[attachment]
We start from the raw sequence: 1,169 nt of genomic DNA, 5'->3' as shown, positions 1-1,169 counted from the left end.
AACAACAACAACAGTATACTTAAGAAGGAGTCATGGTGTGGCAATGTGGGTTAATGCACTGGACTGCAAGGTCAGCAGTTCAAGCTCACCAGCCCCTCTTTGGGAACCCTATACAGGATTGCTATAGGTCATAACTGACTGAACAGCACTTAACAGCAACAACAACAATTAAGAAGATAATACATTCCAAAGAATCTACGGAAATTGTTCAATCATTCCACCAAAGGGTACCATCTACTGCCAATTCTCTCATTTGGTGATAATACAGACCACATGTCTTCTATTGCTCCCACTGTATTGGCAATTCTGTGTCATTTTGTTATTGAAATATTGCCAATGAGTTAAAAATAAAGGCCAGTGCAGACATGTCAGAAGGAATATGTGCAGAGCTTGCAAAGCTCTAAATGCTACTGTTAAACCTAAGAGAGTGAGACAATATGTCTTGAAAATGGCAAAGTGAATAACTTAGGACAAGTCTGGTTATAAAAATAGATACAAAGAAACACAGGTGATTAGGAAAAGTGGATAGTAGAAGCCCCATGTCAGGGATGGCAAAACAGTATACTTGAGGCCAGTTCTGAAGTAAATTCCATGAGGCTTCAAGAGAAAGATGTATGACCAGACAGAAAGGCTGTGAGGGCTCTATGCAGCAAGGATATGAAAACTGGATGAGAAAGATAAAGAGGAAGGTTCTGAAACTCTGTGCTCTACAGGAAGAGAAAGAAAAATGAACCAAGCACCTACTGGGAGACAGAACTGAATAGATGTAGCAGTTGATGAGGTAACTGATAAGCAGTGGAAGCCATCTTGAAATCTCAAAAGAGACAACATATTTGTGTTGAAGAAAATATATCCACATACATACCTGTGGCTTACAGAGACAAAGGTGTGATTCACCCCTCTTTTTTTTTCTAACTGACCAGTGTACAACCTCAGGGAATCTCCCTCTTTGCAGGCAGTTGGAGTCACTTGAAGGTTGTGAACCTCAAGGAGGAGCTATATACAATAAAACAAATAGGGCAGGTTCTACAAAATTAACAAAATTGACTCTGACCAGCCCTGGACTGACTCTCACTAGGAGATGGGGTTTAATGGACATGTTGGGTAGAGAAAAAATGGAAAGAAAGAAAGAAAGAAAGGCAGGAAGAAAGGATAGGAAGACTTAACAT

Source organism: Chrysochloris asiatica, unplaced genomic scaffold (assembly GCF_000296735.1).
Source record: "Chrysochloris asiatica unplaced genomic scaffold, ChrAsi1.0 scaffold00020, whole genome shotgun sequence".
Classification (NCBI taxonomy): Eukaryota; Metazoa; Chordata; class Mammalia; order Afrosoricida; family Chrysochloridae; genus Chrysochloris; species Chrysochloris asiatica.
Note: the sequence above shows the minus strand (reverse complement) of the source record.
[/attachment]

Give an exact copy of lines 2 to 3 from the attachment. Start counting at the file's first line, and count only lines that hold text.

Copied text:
AACAACAACAACAGTATACTTAAGAAGGAGTCATGGTGTGGCAATGTGGGTTAATGCACTGGACTGCAAGGTCAGCAGTTCAAGCTCACCAGCCCCTCTTTGGGAACCCTATACAGGATTGCTATAGGTCATAACTGACTGAACAGCACTTAACAGCAACAACAACAATTAAGAAGATAATACATTCCAAAGAATCTACGGAAATTGTTCAATCATTCCACCAAAGGGTACCATCTACTGCCAATTCTCTCATTTGGTGATAATACAGACCACATGTCTTCTATTGCTCCCACTGTATTGGCAATTCTGTGTCATTTTGTTATTGAAATATTGCCAATGAGTTAAAAATAAAGGCCAGTGCAGACATGTCAGAAGGAATATGTGCAGAGCTTGCAAAGCTCTAAATGCTACTGTTAAACCTAAGAGAGTGAGACAATATGTCTTGAAAATGGCAAAGTGAATAACTTAGGACAAGTCTGGTTATAAAAATAGATACAAAGAAACACAGGTGATTAGGAAAAGTGGATAGTAGAAGCCCCATGTCAGGGATGGCAAAACAGTATACTTGAGGCCAGTTCTGAAGTAAATTCCATGAGGCTTCAAGAGAAAGATGTATGACCAGACAGAAAGGCTGTGAGGGCTCTATGCAGCAAGGATATGAAAACTGGATGAGAAAGATAAAGAGGAAGGTTCTGAAACTCTGTGCTCTACAGGAAGAGAAAGAAAAATGAACCAAGCACCTACTGGGAGACAGAACTGAATAGATGTAGCAGTTGATGAGGTAACTGATAAGCAGTGGAAGCCATCTTGAAATCTCAAAAGAGACAACATATTTGTGTTGAAGAAAATATATCCACATACATACCTGTGGCTTACAGAGACAAAGGTGTGATTCACCCCTCTTTTTTTTTCTAACTGACCAGTGTACAACCTCAGGGAATCTCCCTCTTTGCAGGCAGTTGGAGTCACTTGAAGGTTGTGAACCTCAAGGAGGAGCTATATACAATAAAACAAATAGGGCAGGTTCTACAAAATTAACAAAATTGACTCTGACCAGCCCTGGACTGACTCTCACTAGGAGATGGGGTTTAATGGACATGTTGGGTAGAGAAAAAATGGAAAGAAAGAAAGAAAGAAAGGCAGGAAGAAAGGATAGGAAGACTTAACAT

Source organism: Chrysochloris asiatica, unplaced genomic scaffold (assembly GCF_000296735.1).